Red wine makes the heart beat better

2012-06-30 15:56

Looking for an excuse to enjoy a glass, or two, or even three, of red wine every day?

Then medical science has excellent news for you: whether you drink red wine with a high alcohol content or less potent varieties, wine is good for your heart.

A new study conducted by the University of Cape Town has found that reducing the amount of alcohol in red wine does not alter its protective effect on the heart.

Previous clinical studies showed that red wine provides some protection against coronary heart disease, with some studies suggesting that red wine varieties with a higher alcohol content were better heart guards.

Sandrine Lecour, an associate professor at UCT’s department of medicine, put this theory to the test with several colleagues.

They explored whether reducing the alcohol content in wines would alter the drinks’ cardioprotective effect. Three types of French wine – red, rosé and white – were tested on a group of male rats.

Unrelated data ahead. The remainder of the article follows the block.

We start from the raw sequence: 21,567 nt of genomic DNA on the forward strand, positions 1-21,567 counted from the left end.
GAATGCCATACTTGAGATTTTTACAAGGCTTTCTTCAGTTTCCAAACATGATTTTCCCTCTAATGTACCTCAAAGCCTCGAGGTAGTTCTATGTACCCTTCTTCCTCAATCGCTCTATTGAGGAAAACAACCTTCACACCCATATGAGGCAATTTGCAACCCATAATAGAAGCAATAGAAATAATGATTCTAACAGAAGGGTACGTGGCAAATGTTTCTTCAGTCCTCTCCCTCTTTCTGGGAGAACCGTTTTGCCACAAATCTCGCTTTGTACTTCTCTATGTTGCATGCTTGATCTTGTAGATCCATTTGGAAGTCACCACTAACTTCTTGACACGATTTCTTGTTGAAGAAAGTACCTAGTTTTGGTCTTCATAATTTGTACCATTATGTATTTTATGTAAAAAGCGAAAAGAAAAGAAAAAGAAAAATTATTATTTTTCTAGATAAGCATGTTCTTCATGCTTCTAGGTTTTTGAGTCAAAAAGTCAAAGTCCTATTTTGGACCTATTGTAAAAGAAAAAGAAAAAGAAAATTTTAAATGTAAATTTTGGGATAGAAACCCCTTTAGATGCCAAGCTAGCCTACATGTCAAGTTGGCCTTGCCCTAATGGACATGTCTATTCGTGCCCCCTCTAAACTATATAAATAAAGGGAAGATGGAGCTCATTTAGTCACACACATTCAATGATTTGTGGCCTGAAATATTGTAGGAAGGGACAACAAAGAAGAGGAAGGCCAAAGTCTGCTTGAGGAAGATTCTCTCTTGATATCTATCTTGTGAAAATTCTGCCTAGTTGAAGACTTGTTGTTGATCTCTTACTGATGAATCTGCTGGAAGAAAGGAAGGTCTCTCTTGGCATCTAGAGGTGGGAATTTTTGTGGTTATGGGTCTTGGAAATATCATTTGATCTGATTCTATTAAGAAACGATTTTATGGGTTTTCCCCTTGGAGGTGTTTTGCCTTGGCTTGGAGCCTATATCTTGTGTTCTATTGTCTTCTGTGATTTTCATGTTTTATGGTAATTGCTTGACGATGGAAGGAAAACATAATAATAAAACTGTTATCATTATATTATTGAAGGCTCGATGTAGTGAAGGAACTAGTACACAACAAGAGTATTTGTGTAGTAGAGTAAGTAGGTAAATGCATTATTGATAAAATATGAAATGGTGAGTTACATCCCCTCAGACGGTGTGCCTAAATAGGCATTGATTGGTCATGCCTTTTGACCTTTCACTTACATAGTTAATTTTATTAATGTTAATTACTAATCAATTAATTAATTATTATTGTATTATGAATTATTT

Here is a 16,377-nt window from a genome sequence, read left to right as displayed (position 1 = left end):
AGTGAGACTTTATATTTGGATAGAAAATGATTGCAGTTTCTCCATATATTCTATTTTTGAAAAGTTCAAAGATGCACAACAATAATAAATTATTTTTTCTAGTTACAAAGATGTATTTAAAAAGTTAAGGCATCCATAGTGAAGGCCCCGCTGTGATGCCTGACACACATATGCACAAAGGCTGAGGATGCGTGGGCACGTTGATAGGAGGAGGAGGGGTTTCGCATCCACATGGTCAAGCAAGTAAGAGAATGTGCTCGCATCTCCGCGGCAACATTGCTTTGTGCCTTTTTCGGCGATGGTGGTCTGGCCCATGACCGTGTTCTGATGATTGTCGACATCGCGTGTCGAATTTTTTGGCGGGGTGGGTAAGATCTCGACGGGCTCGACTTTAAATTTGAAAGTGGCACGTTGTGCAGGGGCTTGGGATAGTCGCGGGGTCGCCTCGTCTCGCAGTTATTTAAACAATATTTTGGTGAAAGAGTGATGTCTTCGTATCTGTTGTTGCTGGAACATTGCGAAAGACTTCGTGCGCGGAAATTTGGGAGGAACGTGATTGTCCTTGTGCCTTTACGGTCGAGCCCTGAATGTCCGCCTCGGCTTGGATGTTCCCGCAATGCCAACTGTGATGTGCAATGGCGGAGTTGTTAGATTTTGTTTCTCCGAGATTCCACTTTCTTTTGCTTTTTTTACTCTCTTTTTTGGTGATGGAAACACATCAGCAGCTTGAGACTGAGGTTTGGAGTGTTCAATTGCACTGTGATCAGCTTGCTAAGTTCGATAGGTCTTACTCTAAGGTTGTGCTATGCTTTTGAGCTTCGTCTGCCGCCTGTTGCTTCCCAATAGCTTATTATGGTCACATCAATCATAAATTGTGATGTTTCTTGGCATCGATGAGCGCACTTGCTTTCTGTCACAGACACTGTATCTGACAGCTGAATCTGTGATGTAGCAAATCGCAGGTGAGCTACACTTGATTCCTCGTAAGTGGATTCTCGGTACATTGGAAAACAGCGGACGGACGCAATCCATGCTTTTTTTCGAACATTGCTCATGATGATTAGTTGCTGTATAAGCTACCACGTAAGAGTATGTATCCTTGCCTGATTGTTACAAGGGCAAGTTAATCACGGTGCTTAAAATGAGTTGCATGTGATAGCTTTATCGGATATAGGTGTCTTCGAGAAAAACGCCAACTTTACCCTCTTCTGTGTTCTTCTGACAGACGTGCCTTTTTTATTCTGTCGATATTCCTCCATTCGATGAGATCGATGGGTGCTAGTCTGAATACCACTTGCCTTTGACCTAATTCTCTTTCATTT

Lecour said: “We found that reducing the alcohol content from 12% to 6% in all wines did not alter its cardioprotective effect.”

“This mean that drinking two glasses of red wine with low alcohol content a day may confer the same cardioprotective effect that is found in wines with a higher alcohol content,” she said.

The rats were divided into groups and their drinking water was supplemented – either with 6% or 12% alcohol extracted from red wine – or pure water, depending on the group.

Lecour said: “The aim of extracting alcohol from the red wine was to explore whether it contributes to the cardioprotective effect.”

Ten days after being given the samples, the rats were subjected to a simulated heart attack.

Researchers found that the hearts of rats treated with red wine (whether 6% or 12%) contracted better after the simulated heart ­attack than those of rats from the other groups.

Lecour cautioned that any excess of alcohol was dangerous, but said two or three glasses of red wine each day could help protect the heart.

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